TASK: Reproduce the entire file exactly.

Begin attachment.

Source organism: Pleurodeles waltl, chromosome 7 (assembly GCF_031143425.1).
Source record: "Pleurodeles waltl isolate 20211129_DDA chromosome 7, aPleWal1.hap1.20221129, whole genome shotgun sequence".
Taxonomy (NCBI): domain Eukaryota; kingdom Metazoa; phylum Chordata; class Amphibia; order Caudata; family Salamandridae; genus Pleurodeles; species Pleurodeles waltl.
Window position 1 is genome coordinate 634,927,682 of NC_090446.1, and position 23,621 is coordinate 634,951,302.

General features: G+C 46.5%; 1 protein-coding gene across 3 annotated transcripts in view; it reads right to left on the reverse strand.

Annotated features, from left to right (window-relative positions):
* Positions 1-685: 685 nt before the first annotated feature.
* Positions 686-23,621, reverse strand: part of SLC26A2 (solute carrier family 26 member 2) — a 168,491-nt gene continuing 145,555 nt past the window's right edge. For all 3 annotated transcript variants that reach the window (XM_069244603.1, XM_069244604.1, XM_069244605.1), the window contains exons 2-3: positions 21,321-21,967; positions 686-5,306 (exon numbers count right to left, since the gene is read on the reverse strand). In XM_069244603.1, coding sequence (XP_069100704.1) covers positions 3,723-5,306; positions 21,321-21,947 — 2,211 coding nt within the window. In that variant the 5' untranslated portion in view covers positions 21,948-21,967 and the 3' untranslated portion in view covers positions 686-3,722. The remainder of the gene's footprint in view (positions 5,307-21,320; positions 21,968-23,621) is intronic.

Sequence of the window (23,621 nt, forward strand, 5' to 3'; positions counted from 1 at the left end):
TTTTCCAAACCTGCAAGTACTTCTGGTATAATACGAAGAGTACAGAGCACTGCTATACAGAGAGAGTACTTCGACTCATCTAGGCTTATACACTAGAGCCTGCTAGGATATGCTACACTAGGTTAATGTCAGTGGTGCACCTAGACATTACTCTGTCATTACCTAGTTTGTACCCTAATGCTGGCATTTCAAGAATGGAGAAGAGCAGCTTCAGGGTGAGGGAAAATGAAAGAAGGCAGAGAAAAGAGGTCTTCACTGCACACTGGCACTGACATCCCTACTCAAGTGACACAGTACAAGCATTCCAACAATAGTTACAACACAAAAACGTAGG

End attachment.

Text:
Source organism: Pleurodeles waltl, chromosome 7 (assembly GCF_031143425.1).
Source record: "Pleurodeles waltl isolate 20211129_DDA chromosome 7, aPleWal1.hap1.20221129, whole genome shotgun sequence".
Taxonomy (NCBI): domain Eukaryota; kingdom Metazoa; phylum Chordata; class Amphibia; order Caudata; family Salamandridae; genus Pleurodeles; species Pleurodeles waltl.
Window position 1 is genome coordinate 634,927,682 of NC_090446.1, and position 23,621 is coordinate 634,951,302.

General features: G+C 46.5%; 1 protein-coding gene across 3 annotated transcripts in view; it reads right to left on the reverse strand.

Annotated features, from left to right (window-relative positions):
* Positions 1-685: 685 nt before the first annotated feature.
* Positions 686-23,621, reverse strand: part of SLC26A2 (solute carrier family 26 member 2) — a 168,491-nt gene continuing 145,555 nt past the window's right edge. For all 3 annotated transcript variants that reach the window (XM_069244603.1, XM_069244604.1, XM_069244605.1), the window contains exons 2-3: positions 21,321-21,967; positions 686-5,306 (exon numbers count right to left, since the gene is read on the reverse strand). In XM_069244603.1, coding sequence (XP_069100704.1) covers positions 3,723-5,306; positions 21,321-21,947 — 2,211 coding nt within the window. In that variant the 5' untranslated portion in view covers positions 21,948-21,967 and the 3' untranslated portion in view covers positions 686-3,722. The remainder of the gene's footprint in view (positions 5,307-21,320; positions 21,968-23,621) is intronic.

Sequence of the window (23,621 nt, forward strand, 5' to 3'; positions counted from 1 at the left end):
TTTTCCAAACCTGCAAGTACTTCTGGTATAATACGAAGAGTACAGAGCACTGCTATACAGAGAGAGTACTTCGACTCATCTAGGCTTATACACTAGAGCCTGCTAGGATATGCTACACTAGGTTAATGTCAGTGGTGCACCTAGACATTACTCTGTCATTACCTAGTTTGTACCCTAATGCTGGCATTTCAAGAATGGAGAAGAGCAGCTTCAGGGTGAGGGAAAATGAAAGAAGGCAGAGAAAAGAGGTCTTCACTGCACACTGGCACTGACATCCCTACTCAAGTGACACAGTACAAGCATTCCAACAATAGTTACAACACAAAAACGTAGG